Social Networking Security

This article will look at how best to manage the security issues social networking brings to business and if a company decides to stop staff using social networking how can it monitor this and avoid security breaches from threats left behind by computers that have been used to access social networks.

 By Simon Morris
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Social networks can simply be described as people having conversations online using a range of communication tools such as Facebook, LinkedIn, Bebo and Twitter. A social network is exactly what it says on the tin, it's a communication network of social contacts and seems to have become the most popular way to stay in touch. Forrester Research stated that the number of people using the web will increase by 45% to 2.2 billion by 2013, the total global internet audience is currently 625M and two thirds of these internet users have now joined a social networking site (417M). This is a huge number of people and consequently the security risks are equally substantial. Businesses must address these risks.

"Social Networking brings with it an extensive variety of risks ranging from identity theft and malware infections to the potential for letting careless employees damage corporate reputation and messaging.”

Simon Morris

It seems hard to justify the use of social networking in business as the sites are more focused on keeping in touch with friends, sharing photos, video and chatting; however businesses should not prevent employees from catching up with colleagues and talking with friends while in the office, on their tea break or having a cigarette. Staff morale is important and it would be viewed as draconian to block reasonable use of social networking sites at work. Many businesses are now embracing benefits in social networking to bring them closer to their customers and improve brand experience. The uses of social media seem endless, but what are the security issues that businesses need to consider before embarking on a new marketing campaign or allowing staff the luxury of keeping in touch with friends and family at their desks?

The Risks

Social Networking brings with it an extensive variety of risks ranging from identity theft and malware infections to the potential for letting careless employees damage corporate reputation and messaging. Social networking uses diverse integrated functionality to convey information as well as feature rich functionality including web, chat, audio, video, pictures and integrated applications. As the use of these social networking tools increases in the corporate environment, so too does the inherent information security risks. Many of the applications available for download on these websites can propagate malicious code from third parties, which can include viruses or Trojans and signing up to these could involve consenting to the deployment of spyware. These also pose data leakage and malware risks to any business that allows access to social networking sites.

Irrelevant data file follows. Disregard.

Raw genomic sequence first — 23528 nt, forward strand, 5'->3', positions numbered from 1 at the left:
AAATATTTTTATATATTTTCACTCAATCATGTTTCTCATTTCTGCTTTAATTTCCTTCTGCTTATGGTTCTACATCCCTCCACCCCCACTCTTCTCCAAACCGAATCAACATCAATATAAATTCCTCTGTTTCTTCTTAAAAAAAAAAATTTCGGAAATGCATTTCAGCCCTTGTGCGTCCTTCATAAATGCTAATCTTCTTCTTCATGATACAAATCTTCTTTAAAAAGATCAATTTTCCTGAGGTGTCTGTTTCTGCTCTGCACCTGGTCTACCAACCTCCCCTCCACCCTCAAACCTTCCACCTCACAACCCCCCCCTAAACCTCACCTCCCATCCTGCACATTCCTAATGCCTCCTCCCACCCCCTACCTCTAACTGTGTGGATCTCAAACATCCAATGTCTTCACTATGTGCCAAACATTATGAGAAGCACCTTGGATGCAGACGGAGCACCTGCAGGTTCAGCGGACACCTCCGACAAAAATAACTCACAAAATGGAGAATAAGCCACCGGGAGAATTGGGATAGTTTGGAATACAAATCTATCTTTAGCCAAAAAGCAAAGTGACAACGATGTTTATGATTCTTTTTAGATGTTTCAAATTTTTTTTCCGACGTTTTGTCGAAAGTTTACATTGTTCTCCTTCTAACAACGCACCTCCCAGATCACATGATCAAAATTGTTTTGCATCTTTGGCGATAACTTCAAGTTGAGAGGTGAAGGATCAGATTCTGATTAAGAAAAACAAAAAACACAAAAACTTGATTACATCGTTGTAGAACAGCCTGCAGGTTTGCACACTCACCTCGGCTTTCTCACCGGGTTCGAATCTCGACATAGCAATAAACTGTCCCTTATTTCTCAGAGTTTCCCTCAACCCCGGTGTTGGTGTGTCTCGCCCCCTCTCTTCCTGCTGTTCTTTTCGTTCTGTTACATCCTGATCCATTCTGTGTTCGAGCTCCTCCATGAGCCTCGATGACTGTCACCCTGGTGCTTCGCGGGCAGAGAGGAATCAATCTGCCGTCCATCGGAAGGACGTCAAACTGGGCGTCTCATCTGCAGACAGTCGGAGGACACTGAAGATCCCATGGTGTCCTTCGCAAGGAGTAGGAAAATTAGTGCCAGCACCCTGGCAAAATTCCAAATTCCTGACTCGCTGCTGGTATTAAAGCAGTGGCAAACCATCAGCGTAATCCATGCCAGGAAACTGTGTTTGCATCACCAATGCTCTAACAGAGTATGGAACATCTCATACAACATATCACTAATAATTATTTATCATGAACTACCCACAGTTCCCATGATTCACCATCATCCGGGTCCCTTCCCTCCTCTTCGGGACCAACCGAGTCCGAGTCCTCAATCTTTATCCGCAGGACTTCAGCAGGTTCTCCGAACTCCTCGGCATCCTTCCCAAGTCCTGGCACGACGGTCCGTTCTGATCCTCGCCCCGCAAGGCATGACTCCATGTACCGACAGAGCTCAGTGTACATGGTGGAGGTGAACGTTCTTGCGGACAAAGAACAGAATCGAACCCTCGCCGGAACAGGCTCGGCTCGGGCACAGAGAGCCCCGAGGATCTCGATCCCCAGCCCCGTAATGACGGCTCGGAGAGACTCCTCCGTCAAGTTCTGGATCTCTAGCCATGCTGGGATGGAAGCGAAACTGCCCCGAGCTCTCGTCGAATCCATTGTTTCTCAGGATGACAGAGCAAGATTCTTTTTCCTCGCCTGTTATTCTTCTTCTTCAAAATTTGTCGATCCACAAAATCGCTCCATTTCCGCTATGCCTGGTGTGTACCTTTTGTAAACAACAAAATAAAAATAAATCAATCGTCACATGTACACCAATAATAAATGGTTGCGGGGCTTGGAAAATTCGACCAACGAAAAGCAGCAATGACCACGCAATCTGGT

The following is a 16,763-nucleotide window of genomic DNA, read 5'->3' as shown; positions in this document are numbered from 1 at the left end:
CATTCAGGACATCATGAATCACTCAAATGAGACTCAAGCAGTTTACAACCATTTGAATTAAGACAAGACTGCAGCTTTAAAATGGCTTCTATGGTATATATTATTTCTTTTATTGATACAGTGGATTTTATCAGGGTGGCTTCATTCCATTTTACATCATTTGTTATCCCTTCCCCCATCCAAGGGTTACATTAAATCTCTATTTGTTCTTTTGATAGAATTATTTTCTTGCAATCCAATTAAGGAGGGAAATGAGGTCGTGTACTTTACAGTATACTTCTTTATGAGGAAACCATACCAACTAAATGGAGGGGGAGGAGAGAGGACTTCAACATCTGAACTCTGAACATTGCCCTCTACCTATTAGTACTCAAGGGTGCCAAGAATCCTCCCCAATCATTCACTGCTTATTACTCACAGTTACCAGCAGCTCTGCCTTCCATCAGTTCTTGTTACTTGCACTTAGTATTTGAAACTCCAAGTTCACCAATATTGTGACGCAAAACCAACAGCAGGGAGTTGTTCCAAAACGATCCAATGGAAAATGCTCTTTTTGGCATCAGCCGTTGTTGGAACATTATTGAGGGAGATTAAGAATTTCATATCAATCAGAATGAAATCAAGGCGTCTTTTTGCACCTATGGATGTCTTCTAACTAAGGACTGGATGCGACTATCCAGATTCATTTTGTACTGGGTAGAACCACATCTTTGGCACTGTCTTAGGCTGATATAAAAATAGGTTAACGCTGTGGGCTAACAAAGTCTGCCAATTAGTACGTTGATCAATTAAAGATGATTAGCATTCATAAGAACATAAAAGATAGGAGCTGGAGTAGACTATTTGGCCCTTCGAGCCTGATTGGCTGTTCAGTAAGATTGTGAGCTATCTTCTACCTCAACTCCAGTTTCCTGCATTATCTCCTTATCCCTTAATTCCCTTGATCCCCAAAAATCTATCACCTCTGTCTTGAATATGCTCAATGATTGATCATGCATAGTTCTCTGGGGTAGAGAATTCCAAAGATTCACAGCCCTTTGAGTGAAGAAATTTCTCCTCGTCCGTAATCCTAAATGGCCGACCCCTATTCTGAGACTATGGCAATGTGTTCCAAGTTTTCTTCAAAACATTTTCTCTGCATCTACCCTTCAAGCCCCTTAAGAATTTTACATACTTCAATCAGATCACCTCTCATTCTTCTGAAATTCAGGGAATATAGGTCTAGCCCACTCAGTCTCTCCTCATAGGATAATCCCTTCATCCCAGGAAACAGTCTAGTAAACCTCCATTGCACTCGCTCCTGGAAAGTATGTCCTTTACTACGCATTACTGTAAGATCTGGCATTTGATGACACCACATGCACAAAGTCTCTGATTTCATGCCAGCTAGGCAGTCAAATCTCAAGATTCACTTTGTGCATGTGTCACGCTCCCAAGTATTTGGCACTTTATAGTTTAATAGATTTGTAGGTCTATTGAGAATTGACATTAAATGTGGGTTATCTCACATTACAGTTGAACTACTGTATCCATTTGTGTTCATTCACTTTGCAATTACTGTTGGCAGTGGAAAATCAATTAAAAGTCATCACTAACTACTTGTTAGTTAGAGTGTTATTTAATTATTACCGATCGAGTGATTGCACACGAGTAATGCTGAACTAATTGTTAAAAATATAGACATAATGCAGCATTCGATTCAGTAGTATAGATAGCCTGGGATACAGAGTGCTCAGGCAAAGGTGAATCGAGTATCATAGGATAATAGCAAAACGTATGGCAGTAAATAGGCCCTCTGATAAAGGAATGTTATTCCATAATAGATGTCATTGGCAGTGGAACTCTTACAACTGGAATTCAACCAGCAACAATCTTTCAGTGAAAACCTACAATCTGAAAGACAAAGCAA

One of the largest security risks for businesses permitting access to social networking is the fact sites like Facebook offer thousands of integrated applications that its users can install and run. These applications include calendars that allow friends to be reminded when it's your birthday, tools to send friends online greeting cards, quizzes on myriad topics etc. Many have been designed by users and hosted externally which means that there is little regulation or standards to adhere to. In this case one primary security issue is the ability of the application in question to extract profile information which would then be stored at a third party location with obvious security implications.

Another risk for business environments involves the shortening of URLs on sites such as Facebook, LinkedIn and Twitter. While this is not a specific issue of social networking sites it is an effective phishing medium. Users of these sites let down their guard down so easily and this is a huge concern for businesses. Shortening URLs has been born out of a characteristic of social networking type sites because users are limited to the number of characters for messages and posts. To get around this, third-party services such as tinyurl.com can encode the URL into a much shorter version but there is a clear security risk associated with this. The shortened URL does not tell the user the real destination of the link they are clicking on and they only find out once they are there, which may be too late if the site happens to contain drive-by malware.

This article was originally published on Mar 5, 2010
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